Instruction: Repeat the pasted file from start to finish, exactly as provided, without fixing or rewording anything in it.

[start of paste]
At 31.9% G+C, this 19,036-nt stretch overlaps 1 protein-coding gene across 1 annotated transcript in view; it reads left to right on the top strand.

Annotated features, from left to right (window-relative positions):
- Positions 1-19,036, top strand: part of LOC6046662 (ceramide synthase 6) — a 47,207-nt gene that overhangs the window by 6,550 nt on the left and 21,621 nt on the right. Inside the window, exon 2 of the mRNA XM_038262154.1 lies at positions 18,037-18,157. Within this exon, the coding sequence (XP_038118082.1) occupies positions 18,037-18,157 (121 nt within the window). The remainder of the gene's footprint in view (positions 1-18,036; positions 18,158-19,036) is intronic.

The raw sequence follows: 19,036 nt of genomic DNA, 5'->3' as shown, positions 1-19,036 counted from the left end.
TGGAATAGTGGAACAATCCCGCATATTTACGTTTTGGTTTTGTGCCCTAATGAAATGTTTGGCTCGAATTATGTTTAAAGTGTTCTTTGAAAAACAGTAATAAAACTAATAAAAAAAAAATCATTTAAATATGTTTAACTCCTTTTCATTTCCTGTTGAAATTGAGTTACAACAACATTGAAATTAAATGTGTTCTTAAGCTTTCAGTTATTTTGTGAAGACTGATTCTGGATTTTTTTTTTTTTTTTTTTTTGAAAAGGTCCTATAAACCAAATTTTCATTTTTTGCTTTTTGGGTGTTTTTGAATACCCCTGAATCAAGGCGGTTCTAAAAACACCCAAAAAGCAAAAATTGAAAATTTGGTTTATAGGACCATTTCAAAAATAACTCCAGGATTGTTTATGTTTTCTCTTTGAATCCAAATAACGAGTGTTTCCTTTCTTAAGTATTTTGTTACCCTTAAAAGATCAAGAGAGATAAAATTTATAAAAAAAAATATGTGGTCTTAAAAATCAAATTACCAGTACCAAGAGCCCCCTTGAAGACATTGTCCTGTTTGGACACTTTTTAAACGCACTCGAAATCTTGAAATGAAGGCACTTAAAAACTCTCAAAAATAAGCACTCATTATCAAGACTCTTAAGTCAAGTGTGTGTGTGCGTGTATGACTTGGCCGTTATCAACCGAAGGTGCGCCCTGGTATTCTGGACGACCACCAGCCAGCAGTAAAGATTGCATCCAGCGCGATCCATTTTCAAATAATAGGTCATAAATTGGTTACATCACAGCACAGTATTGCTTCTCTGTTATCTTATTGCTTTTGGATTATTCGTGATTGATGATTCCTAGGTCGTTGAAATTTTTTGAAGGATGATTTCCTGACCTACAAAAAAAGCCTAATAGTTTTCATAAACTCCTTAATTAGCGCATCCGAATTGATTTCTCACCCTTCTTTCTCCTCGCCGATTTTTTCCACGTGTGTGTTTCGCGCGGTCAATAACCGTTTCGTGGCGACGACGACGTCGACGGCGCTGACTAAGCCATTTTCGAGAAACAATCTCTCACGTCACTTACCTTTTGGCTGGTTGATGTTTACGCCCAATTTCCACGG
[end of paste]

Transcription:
At 31.9% G+C, this 19,036-nt stretch overlaps 1 protein-coding gene across 1 annotated transcript in view; it reads left to right on the top strand.

Annotated features, from left to right (window-relative positions):
- Positions 1-19,036, top strand: part of LOC6046662 (ceramide synthase 6) — a 47,207-nt gene that overhangs the window by 6,550 nt on the left and 21,621 nt on the right. Inside the window, exon 2 of the mRNA XM_038262154.1 lies at positions 18,037-18,157. Within this exon, the coding sequence (XP_038118082.1) occupies positions 18,037-18,157 (121 nt within the window). The remainder of the gene's footprint in view (positions 1-18,036; positions 18,158-19,036) is intronic.

The raw sequence follows: 19,036 nt of genomic DNA, 5'->3' as shown, positions 1-19,036 counted from the left end.
TGGAATAGTGGAACAATCCCGCATATTTACGTTTTGGTTTTGTGCCCTAATGAAATGTTTGGCTCGAATTATGTTTAAAGTGTTCTTTGAAAAACAGTAATAAAACTAATAAAAAAAAAATCATTTAAATATGTTTAACTCCTTTTCATTTCCTGTTGAAATTGAGTTACAACAACATTGAAATTAAATGTGTTCTTAAGCTTTCAGTTATTTTGTGAAGACTGATTCTGGATTTTTTTTTTTTTTTTTTTTTGAAAAGGTCCTATAAACCAAATTTTCATTTTTTGCTTTTTGGGTGTTTTTGAATACCCCTGAATCAAGGCGGTTCTAAAAACACCCAAAAAGCAAAAATTGAAAATTTGGTTTATAGGACCATTTCAAAAATAACTCCAGGATTGTTTATGTTTTCTCTTTGAATCCAAATAACGAGTGTTTCCTTTCTTAAGTATTTTGTTACCCTTAAAAGATCAAGAGAGATAAAATTTATAAAAAAAAATATGTGGTCTTAAAAATCAAATTACCAGTACCAAGAGCCCCCTTGAAGACATTGTCCTGTTTGGACACTTTTTAAACGCACTCGAAATCTTGAAATGAAGGCACTTAAAAACTCTCAAAAATAAGCACTCATTATCAAGACTCTTAAGTCAAGTGTGTGTGTGCGTGTATGACTTGGCCGTTATCAACCGAAGGTGCGCCCTGGTATTCTGGACGACCACCAGCCAGCAGTAAAGATTGCATCCAGCGCGATCCATTTTCAAATAATAGGTCATAAATTGGTTACATCACAGCACAGTATTGCTTCTCTGTTATCTTATTGCTTTTGGATTATTCGTGATTGATGATTCCTAGGTCGTTGAAATTTTTTGAAGGATGATTTCCTGACCTACAAAAAAAGCCTAATAGTTTTCATAAACTCCTTAATTAGCGCATCCGAATTGATTTCTCACCCTTCTTTCTCCTCGCCGATTTTTTCCACGTGTGTGTTTCGCGCGGTCAATAACCGTTTCGTGGCGACGACGACGTCGACGGCGCTGACTAAGCCATTTTCGAGAAACAATCTCTCACGTCACTTACCTTTTGGCTGGTTGATGTTTACGCCCAATTTCCACGG